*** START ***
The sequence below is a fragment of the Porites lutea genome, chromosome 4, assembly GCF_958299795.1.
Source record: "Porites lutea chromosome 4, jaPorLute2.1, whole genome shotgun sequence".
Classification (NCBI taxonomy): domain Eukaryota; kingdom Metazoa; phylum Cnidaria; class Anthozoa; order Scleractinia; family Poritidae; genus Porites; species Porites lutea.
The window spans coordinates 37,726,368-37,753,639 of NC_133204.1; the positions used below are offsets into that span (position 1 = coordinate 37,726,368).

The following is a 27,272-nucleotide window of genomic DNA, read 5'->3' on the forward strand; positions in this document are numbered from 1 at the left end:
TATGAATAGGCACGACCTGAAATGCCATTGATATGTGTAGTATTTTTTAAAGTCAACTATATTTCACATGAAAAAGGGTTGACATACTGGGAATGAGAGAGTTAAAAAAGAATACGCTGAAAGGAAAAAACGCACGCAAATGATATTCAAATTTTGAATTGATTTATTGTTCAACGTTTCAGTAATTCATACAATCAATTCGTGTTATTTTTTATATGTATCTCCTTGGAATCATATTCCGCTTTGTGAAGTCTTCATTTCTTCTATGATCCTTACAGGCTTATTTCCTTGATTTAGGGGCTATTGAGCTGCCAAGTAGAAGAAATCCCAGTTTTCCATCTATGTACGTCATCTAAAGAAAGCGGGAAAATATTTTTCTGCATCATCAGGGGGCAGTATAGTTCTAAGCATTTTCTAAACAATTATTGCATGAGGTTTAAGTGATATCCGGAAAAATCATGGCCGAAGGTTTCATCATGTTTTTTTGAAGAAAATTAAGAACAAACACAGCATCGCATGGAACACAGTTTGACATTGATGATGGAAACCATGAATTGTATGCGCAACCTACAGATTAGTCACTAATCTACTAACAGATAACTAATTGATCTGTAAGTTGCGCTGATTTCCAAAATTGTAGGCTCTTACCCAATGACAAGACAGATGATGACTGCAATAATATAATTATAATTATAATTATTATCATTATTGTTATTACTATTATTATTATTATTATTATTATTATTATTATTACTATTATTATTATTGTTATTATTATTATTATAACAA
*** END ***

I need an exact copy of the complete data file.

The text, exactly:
The sequence below is a fragment of the Porites lutea genome, chromosome 4, assembly GCF_958299795.1.
Source record: "Porites lutea chromosome 4, jaPorLute2.1, whole genome shotgun sequence".
Classification (NCBI taxonomy): domain Eukaryota; kingdom Metazoa; phylum Cnidaria; class Anthozoa; order Scleractinia; family Poritidae; genus Porites; species Porites lutea.
The window spans coordinates 37,726,368-37,753,639 of NC_133204.1; the positions used below are offsets into that span (position 1 = coordinate 37,726,368).

The following is a 27,272-nucleotide window of genomic DNA, read 5'->3' on the forward strand; positions in this document are numbered from 1 at the left end:
TATGAATAGGCACGACCTGAAATGCCATTGATATGTGTAGTATTTTTTAAAGTCAACTATATTTCACATGAAAAAGGGTTGACATACTGGGAATGAGAGAGTTAAAAAAGAATACGCTGAAAGGAAAAAACGCACGCAAATGATATTCAAATTTTGAATTGATTTATTGTTCAACGTTTCAGTAATTCATACAATCAATTCGTGTTATTTTTTATATGTATCTCCTTGGAATCATATTCCGCTTTGTGAAGTCTTCATTTCTTCTATGATCCTTACAGGCTTATTTCCTTGATTTAGGGGCTATTGAGCTGCCAAGTAGAAGAAATCCCAGTTTTCCATCTATGTACGTCATCTAAAGAAAGCGGGAAAATATTTTTCTGCATCATCAGGGGGCAGTATAGTTCTAAGCATTTTCTAAACAATTATTGCATGAGGTTTAAGTGATATCCGGAAAAATCATGGCCGAAGGTTTCATCATGTTTTTTTGAAGAAAATTAAGAACAAACACAGCATCGCATGGAACACAGTTTGACATTGATGATGGAAACCATGAATTGTATGCGCAACCTACAGATTAGTCACTAATCTACTAACAGATAACTAATTGATCTGTAAGTTGCGCTGATTTCCAAAATTGTAGGCTCTTACCCAATGACAAGACAGATGATGACTGCAATAATATAATTATAATTATAATTATTATCATTATTGTTATTACTATTATTATTATTATTATTATTATTATTATTATTACTATTATTATTATTGTTATTATTATTATTATAACAA